=> https://friendship.quest/@ruben [1] my profile @ friendship.quest

First, some information on my setup: I have a VPS on digitalocean running arch linux, so I went directly to the Arch Wiki [2] which provides great documentation. I had my mind set on using the glitch fork of mastodon [3], so I went with the mastodon-git [4] package. I only had 1G of RAM, which absolutely won't work: some dependencies won't even compile without running out of memory. I decided to upgrade to an instance with 4GB, and this was enough though I did have to tweak some values.

=> https://wiki.archlinux.org/title/Mastodon [2] Arch Wiki entry on Mastodon.
=> https://glitch-soc.github.io/docs/ [3] Mastodon Glitch Edition
=> https://aur.archlinux.org/packages/mastodon-git [4] mastodon-git AUR package.

Then onto the setup itself. Starting with the clone:

```
% git clone https://aur.archlinux.org/packages/mastodon-git
```

Then changed PKGBUILD to use the glitch-soc version.

```
# -source=("git+https://github.com/tootsuite/${pkgname%-git}.git#branch=$_branch"
# +source=("git+https://github.com/glitch-soc/${pkgname%-git}.git#branch=$_branch"
```

Installed some dependencies.

```
% pacman -Sy imagemagick libpqxx postgresql redis protobuf nodejs icu cmake base-devel
```

At this point I ran into issues with yarn when running makepkg as I use asdf [5] to control my environment. The dependencies above install nodejs, but I wanted to use the one from asdf, so I had to make sure the paths were correct, otherwise I ran into issues with the right version of yarn. Eventually corepack enable did work. I'm skipping this here because I don't really remember and I don't think most people will haver these issues.

=> https://asdf-vm.com/ [5] asdf-vm

But then we were able to makepkg

```
% makepkg -si
```

The post-install instructions didn't run for me, so I read them from the file [6].

=> https://aur.archlinux.org/cgit/aur.git/tree/mastodon.install?h=mastodon [6] mastodon.git post-install file

Before running the mastodon rake file, I made sure to have the s3 bucket and smtp configuration ready (Will post the pulumi recipe for this in another post), and then the mastodon:setup rake task ran *almost* entirely, but failed during the assets:precompile phase so I had to continue from where it stopped by reading the source [7]. Since only setting up the admin user was left, I removed the rest of the code temporarily to run just that part of the task.

=> https://github.com/glitch-soc/mastodon/blob/main/lib/tasks/mastodon.rake [7] mastodon:setup rake task source

With that, all that was left was to set up nginx, so I used the file included in the repo [8] to set it up.

=> https://github.com/mastodon/mastodon/blob/main/dist/nginx.conf [8] nginx.conf from mastodon repo.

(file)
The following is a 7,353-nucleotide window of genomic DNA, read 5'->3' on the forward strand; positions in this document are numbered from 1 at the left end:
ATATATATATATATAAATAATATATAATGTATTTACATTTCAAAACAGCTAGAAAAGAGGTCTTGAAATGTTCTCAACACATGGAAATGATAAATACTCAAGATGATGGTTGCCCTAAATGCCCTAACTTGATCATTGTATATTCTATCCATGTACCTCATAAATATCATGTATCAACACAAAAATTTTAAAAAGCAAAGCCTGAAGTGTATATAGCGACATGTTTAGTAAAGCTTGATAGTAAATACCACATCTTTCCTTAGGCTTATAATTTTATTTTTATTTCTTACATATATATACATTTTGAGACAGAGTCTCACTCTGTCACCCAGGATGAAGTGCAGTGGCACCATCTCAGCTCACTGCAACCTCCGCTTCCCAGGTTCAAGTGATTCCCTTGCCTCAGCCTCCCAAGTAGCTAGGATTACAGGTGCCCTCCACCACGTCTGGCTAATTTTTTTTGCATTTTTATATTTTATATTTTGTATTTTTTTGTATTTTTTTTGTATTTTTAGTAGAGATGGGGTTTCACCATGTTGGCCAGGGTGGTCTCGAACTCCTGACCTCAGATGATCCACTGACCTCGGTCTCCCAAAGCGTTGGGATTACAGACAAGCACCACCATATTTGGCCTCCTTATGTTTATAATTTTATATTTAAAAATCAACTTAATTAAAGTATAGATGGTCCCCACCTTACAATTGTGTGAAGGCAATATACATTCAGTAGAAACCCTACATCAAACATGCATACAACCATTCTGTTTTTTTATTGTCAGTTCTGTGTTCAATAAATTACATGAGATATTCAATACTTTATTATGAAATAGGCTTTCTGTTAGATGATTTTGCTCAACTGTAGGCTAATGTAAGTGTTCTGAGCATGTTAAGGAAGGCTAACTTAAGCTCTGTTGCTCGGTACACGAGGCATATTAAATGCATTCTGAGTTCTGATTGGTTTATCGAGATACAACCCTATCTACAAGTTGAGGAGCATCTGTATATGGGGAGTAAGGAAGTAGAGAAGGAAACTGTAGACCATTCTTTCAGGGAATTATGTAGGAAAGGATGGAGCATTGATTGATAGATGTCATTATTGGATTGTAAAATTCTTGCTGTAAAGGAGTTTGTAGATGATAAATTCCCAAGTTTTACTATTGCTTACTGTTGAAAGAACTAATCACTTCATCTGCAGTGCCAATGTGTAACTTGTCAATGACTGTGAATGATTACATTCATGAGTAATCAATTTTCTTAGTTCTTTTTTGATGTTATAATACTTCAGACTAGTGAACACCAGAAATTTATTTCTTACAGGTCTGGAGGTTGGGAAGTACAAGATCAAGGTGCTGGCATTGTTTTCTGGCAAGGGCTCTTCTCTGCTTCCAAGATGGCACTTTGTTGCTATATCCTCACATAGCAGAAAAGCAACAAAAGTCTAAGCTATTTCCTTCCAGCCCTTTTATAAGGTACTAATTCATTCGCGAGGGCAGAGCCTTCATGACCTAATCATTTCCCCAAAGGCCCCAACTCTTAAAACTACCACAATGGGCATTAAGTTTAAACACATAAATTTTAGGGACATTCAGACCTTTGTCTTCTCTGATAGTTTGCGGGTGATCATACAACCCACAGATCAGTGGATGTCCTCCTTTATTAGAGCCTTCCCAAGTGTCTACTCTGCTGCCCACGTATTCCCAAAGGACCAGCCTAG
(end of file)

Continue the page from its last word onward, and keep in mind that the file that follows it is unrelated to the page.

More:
And that was pretty much it. I did have to make some changes to reduce memory usage and have sidekiq run correctly. On /lib/systemd/system/mastodon-sidekiq.service, I replaced -c 5 with -c 3 and made sure to include -q ingress and -q scheduler as they weren't included.

I won't go into detail here on the full text search setup, but I did have to reduce the max heap size on opensearch + reduce the sidekiq workers to 3 to avoid running out of memory. In /etc/opensearch/jvm.options you can set -Xms1g and -Xmx1g or whatever value works for you.

Finally, before migrating I imported a couple of ready-made blocklists and went over information on moderation.

=> https://fedi.tips/importing-ready-made-server-blocklists-on-mastodon/ [9] fedi.tips info on blocklists

The server worked well, though it did take about a day for federation to work reliably with some instances. I believe it had to do mostly with DNS propagation. Eventually I was able to migrate and so far it seems to be going well! I am now the proud owner of my personal mastodon instance.

R posts/0/link-a-claxonomy-of-mexico-citys-traffic.gmi => posts/1/link-a-claxonomy-of-mexico-citys-traffic.gmi +0 -0
M posts/1/metadata.json => posts/1/metadata.json +2 -2
@@ 1,4 1,4 @@
{
  "id": "1696437389086",
  "createdOn": 1696437389086
  "id": "1704107178044",
  "createdOn": 1704107178044
}
\ No newline at end of file

R posts/1/api_notation_updates.gmi => posts/2/api_notation_updates.gmi +0 -0
D posts/2/link-the-first-conformant-m1-gpu-driver.gmi => posts/2/link-the-first-conformant-m1-gpu-driver.gmi +0 -12
@@ 1,12 0,0 @@
# Link: The first conformant M1 GPU driver

=> https://rosenzweig.io/blog/first-conformant-m1-gpu-driver.html The first conformant M1 GPU driver
> Conformant OpenGL® ES 3.1 drivers are now available for M1- and M2-family GPUs. 

> To become conformant, an “implementation” must pass the official conformance test suite, designed to verify every feature in the specification. The test results are submitted to Khronos, the standards body. After a 30-day review period, if no issues are found, the implementation becomes conformant. The Khronos website lists all conformant implementations, including our drivers for the M1, M1 Pro/Max/Ultra, M2, and M2 Pro/Max. 

The work the Asahi team is doing is simply incredible! I’ve been using the arch based flavor for a while now, and it’s been a great experience. I replaced i3 with sway now that hardware acceleration is working properly and it’s very smooth. Linux is blazing fast in Apple Silicon machines.

I know there’s still a lot of work to do, and I’m very thankful to the Asahi team for all of the effort. Can’t wait to see how it continues!

If you haven’t tried it, I recommend you give it a go!
\ No newline at end of file

M posts/2/metadata.json => posts/2/metadata.json +2 -2
@@ 1,4 1,4 @@
{
  "id": "1692886191081",
  "createdOn": 1692886191081
  "id": "1696437389086",
  "createdOn": 1696437389086
}
\ No newline at end of file